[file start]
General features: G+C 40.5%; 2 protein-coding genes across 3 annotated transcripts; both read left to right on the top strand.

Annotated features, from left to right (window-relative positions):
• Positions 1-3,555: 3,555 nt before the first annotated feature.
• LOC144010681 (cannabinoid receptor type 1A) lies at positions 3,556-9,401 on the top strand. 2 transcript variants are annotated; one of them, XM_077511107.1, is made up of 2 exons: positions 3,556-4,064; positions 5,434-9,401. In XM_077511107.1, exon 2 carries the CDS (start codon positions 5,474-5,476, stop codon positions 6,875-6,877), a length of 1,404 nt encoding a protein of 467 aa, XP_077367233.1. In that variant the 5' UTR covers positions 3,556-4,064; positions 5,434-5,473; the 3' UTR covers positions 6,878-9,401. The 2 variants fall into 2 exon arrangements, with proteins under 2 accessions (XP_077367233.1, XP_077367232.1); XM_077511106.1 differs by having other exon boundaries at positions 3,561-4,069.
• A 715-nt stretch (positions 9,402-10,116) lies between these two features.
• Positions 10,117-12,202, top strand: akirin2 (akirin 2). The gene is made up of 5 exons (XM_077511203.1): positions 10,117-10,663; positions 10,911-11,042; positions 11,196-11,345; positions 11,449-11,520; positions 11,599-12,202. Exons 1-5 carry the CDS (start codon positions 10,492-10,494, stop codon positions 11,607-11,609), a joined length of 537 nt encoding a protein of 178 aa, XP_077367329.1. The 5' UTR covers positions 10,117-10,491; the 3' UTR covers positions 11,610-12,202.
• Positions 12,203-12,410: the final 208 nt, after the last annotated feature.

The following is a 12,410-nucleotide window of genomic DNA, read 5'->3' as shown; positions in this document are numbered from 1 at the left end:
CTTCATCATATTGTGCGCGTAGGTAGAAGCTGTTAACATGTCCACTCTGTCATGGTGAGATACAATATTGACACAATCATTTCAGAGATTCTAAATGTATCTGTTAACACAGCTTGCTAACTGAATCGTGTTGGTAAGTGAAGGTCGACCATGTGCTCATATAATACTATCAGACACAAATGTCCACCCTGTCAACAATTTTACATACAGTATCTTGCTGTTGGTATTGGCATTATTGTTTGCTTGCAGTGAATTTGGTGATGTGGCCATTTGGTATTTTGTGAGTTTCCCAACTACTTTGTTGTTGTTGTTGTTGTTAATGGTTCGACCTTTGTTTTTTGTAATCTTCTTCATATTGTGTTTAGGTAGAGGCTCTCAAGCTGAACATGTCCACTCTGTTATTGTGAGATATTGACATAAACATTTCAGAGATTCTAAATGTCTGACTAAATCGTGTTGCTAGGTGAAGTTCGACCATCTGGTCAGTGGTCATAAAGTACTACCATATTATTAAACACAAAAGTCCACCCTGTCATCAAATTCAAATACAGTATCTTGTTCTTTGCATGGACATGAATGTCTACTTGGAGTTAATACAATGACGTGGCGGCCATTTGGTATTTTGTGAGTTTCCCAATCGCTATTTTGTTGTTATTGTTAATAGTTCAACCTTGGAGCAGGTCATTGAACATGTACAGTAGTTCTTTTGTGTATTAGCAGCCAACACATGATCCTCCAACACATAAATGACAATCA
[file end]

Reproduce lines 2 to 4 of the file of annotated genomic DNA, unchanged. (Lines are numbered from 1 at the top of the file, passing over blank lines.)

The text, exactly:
Annotated features, from left to right (window-relative positions):
• Positions 1-3,555: 3,555 nt before the first annotated feature.
• LOC144010681 (cannabinoid receptor type 1A) lies at positions 3,556-9,401 on the top strand. 2 transcript variants are annotated; one of them, XM_077511107.1, is made up of 2 exons: positions 3,556-4,064; positions 5,434-9,401. In XM_077511107.1, exon 2 carries the CDS (start codon positions 5,474-5,476, stop codon positions 6,875-6,877), a length of 1,404 nt encoding a protein of 467 aa, XP_077367233.1. In that variant the 5' UTR covers positions 3,556-4,064; positions 5,434-5,473; the 3' UTR covers positions 6,878-9,401. The 2 variants fall into 2 exon arrangements, with proteins under 2 accessions (XP_077367233.1, XP_077367232.1); XM_077511106.1 differs by having other exon boundaries at positions 3,561-4,069.